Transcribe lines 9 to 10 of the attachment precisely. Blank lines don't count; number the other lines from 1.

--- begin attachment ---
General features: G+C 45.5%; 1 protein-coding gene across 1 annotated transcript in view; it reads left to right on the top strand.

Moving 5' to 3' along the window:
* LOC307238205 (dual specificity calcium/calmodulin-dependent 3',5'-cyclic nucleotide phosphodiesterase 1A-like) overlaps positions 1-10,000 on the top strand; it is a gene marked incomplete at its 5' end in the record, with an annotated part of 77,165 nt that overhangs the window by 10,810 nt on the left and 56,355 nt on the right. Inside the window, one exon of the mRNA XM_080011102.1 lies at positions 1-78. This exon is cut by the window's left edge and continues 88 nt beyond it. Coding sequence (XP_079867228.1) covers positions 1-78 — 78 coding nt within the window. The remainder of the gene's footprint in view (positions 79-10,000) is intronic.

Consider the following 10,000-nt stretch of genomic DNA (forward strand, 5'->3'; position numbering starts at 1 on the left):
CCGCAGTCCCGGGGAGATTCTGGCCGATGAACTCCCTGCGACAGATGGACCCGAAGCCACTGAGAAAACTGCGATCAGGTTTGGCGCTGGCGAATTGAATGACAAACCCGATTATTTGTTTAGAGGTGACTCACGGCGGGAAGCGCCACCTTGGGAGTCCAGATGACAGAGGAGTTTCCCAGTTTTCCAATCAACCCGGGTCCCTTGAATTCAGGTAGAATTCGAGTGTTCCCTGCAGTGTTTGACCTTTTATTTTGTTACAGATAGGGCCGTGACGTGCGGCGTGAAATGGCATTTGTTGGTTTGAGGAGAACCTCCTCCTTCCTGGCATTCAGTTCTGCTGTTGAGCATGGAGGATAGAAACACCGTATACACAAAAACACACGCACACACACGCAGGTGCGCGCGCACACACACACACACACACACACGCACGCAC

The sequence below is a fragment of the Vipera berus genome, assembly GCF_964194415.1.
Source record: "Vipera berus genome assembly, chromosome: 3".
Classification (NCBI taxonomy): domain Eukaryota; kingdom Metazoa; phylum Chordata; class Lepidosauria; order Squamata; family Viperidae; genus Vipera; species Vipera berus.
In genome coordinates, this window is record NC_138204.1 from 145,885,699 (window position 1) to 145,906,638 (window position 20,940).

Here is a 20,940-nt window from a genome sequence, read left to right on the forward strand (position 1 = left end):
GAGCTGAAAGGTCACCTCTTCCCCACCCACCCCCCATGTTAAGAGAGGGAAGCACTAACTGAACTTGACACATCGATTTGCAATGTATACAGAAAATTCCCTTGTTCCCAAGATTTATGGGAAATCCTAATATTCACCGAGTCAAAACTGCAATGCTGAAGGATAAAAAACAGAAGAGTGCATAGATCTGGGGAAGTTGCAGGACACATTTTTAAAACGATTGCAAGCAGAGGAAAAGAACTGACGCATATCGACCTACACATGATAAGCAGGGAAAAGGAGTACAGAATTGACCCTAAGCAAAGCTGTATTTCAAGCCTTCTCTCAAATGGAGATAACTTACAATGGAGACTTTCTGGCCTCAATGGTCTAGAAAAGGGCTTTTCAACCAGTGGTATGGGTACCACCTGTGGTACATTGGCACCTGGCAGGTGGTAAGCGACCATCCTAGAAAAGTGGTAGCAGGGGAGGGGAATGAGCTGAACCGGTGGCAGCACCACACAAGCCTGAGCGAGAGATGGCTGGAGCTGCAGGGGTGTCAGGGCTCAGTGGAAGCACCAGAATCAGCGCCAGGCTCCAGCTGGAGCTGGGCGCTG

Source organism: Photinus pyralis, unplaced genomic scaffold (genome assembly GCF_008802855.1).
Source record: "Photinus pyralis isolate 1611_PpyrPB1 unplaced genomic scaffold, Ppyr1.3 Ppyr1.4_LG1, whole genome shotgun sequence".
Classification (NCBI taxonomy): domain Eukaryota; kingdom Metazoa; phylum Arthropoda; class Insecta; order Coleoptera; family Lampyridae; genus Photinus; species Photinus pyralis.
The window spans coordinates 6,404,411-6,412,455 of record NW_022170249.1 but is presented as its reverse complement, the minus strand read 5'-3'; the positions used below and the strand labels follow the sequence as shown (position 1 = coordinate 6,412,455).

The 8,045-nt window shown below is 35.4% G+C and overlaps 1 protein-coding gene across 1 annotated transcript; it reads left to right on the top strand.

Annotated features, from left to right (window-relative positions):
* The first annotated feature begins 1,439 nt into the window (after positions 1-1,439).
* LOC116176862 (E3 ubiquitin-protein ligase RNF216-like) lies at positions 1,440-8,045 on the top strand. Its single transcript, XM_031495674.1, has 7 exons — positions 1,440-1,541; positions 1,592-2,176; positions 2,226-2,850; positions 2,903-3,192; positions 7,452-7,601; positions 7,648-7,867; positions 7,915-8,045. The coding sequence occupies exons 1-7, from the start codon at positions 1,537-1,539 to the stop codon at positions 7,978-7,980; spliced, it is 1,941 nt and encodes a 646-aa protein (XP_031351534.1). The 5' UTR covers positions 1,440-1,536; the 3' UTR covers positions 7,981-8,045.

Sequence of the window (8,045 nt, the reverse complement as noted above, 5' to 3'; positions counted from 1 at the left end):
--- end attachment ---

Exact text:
In genome coordinates, this window is record NC_138204.1 from 145,885,699 (window position 1) to 145,906,638 (window position 20,940).

Here is a 20,940-nt window from a genome sequence, read left to right on the forward strand (position 1 = left end):